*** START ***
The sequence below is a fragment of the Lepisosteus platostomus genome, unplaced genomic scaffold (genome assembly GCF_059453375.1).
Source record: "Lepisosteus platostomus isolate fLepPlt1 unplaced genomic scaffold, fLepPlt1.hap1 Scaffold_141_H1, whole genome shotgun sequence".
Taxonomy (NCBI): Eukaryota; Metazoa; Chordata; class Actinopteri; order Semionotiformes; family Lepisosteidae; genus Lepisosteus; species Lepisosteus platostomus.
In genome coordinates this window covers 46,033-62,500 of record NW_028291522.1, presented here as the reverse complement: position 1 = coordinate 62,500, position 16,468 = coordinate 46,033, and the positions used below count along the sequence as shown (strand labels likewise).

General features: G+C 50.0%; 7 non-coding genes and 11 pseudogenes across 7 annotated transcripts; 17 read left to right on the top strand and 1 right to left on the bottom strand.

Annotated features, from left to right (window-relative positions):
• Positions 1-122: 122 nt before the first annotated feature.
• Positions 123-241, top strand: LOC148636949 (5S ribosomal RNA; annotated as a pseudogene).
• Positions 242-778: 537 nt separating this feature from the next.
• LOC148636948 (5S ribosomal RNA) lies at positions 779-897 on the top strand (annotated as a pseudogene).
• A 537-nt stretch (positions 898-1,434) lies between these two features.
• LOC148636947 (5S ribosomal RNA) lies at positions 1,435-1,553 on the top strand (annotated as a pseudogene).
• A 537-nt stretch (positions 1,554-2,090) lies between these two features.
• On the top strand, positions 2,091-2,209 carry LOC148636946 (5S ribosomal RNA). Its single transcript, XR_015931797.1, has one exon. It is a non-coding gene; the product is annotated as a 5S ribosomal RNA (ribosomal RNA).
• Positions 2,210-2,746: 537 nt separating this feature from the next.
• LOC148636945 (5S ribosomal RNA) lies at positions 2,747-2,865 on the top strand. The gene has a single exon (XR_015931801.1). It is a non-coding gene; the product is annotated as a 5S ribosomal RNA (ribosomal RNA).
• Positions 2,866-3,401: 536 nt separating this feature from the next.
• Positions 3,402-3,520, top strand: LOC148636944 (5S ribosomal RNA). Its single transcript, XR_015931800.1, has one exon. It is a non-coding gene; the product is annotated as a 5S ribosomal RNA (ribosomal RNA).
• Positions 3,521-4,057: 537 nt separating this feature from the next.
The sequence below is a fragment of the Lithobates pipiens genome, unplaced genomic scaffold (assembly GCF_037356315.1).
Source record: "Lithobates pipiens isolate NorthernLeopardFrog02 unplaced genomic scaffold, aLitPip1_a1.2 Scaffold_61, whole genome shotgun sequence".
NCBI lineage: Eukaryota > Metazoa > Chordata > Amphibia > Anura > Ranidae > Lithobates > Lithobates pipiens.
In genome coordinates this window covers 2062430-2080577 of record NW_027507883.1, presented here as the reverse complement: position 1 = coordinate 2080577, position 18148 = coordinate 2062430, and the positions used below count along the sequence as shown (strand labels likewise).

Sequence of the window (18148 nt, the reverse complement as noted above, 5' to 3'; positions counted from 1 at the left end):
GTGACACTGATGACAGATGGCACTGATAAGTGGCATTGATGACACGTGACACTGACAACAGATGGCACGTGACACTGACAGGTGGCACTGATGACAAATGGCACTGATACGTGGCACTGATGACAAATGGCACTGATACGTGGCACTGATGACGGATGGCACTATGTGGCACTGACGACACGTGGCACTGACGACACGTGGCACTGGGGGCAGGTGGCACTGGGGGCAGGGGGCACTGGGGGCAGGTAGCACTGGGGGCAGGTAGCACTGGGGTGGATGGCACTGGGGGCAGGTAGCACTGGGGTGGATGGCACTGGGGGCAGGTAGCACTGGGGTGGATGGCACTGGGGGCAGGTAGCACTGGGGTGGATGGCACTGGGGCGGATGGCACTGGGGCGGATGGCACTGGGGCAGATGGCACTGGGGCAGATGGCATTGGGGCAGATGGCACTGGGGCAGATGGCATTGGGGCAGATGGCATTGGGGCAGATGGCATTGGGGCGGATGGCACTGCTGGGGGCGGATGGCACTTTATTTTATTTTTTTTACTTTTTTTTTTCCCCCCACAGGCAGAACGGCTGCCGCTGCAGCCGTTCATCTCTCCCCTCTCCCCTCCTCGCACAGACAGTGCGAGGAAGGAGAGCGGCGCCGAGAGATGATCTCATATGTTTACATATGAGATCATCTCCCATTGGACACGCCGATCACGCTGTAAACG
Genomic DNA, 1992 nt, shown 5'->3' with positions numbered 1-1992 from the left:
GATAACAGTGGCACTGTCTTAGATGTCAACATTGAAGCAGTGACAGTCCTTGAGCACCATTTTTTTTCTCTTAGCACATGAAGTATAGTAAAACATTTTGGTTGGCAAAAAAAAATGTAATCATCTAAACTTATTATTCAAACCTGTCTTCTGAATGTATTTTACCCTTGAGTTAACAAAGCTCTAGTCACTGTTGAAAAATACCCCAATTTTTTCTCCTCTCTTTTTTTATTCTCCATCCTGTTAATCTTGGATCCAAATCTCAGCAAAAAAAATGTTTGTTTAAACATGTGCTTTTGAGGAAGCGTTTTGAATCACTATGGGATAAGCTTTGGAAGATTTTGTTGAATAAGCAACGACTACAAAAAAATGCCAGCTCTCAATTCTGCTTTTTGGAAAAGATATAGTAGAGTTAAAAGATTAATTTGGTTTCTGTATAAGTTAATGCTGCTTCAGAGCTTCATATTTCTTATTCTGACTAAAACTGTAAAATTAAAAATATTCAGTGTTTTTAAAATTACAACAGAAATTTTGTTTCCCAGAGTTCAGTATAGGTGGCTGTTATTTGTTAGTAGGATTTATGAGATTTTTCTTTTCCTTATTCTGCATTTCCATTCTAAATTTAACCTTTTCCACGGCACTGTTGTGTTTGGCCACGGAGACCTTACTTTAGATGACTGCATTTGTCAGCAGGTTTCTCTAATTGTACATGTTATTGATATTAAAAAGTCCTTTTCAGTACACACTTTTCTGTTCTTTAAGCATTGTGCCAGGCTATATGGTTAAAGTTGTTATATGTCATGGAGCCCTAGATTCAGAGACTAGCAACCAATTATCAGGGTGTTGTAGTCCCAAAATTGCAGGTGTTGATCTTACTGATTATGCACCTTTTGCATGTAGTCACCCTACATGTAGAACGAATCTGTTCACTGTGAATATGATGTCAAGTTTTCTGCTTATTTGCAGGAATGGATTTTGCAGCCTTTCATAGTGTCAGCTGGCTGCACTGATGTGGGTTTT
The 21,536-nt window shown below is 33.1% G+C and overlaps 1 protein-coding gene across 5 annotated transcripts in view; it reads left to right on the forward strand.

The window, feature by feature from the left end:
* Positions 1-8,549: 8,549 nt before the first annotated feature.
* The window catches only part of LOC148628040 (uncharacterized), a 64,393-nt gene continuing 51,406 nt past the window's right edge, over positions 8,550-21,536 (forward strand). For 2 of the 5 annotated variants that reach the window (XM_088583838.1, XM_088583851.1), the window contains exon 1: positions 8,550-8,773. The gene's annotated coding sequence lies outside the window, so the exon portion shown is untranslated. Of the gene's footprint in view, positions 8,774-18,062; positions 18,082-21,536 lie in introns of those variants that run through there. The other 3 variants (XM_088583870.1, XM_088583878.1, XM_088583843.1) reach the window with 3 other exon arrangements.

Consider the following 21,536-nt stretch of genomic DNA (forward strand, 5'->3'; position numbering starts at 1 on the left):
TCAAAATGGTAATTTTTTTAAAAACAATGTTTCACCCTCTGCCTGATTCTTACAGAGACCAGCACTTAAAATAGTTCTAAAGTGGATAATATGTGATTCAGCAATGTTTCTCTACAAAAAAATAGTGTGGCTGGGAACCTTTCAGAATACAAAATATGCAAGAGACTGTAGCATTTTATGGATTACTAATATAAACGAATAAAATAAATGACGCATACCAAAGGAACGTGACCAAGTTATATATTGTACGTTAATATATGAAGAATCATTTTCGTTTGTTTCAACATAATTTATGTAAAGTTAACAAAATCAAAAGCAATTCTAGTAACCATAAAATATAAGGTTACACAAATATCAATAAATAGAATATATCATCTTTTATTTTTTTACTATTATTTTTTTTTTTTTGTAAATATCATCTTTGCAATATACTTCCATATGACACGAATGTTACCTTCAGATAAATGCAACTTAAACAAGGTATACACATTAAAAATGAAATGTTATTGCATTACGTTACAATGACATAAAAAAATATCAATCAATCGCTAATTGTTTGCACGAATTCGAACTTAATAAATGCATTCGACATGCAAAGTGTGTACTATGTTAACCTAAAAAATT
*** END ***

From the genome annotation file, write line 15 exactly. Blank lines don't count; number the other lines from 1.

• Positions 2,210-2,746: 537 nt separating this feature from the next.